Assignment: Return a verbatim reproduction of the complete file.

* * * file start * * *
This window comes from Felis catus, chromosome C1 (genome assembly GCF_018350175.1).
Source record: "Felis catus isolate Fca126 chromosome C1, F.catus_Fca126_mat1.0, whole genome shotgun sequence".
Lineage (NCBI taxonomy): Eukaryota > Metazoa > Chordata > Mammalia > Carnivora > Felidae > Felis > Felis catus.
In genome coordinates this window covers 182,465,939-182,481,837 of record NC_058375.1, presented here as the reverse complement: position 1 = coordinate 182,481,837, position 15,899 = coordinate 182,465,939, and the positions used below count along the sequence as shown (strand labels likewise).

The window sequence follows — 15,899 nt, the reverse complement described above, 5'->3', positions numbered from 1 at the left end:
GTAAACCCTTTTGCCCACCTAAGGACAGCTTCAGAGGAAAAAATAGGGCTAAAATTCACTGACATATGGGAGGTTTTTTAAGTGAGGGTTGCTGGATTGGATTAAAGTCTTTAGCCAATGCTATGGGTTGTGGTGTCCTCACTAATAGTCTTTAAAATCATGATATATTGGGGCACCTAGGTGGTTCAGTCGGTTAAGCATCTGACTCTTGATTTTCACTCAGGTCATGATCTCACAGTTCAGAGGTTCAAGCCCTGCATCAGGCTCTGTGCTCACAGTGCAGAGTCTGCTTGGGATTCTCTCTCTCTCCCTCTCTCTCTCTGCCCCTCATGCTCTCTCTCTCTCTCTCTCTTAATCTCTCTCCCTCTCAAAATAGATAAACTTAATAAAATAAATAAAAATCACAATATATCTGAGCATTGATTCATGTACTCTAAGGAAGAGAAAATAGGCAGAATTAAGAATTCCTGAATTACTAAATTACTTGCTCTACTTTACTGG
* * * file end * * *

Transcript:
This window comes from Felis catus, chromosome C1 (genome assembly GCF_018350175.1).
Source record: "Felis catus isolate Fca126 chromosome C1, F.catus_Fca126_mat1.0, whole genome shotgun sequence".
Lineage (NCBI taxonomy): Eukaryota > Metazoa > Chordata > Mammalia > Carnivora > Felidae > Felis > Felis catus.
In genome coordinates this window covers 182,465,939-182,481,837 of record NC_058375.1, presented here as the reverse complement: position 1 = coordinate 182,481,837, position 15,899 = coordinate 182,465,939, and the positions used below count along the sequence as shown (strand labels likewise).

The window sequence follows — 15,899 nt, the reverse complement described above, 5'->3', positions numbered from 1 at the left end:
GTAAACCCTTTTGCCCACCTAAGGACAGCTTCAGAGGAAAAAATAGGGCTAAAATTCACTGACATATGGGAGGTTTTTTAAGTGAGGGTTGCTGGATTGGATTAAAGTCTTTAGCCAATGCTATGGGTTGTGGTGTCCTCACTAATAGTCTTTAAAATCATGATATATTGGGGCACCTAGGTGGTTCAGTCGGTTAAGCATCTGACTCTTGATTTTCACTCAGGTCATGATCTCACAGTTCAGAGGTTCAAGCCCTGCATCAGGCTCTGTGCTCACAGTGCAGAGTCTGCTTGGGATTCTCTCTCTCTCCCTCTCTCTCTCTGCCCCTCATGCTCTCTCTCTCTCTCTCTCTTAATCTCTCTCCCTCTCAAAATAGATAAACTTAATAAAATAAATAAAAATCACAATATATCTGAGCATTGATTCATGTACTCTAAGGAAGAGAAAATAGGCAGAATTAAGAATTCCTGAATTACTAAATTACTTGCTCTACTTTACTGG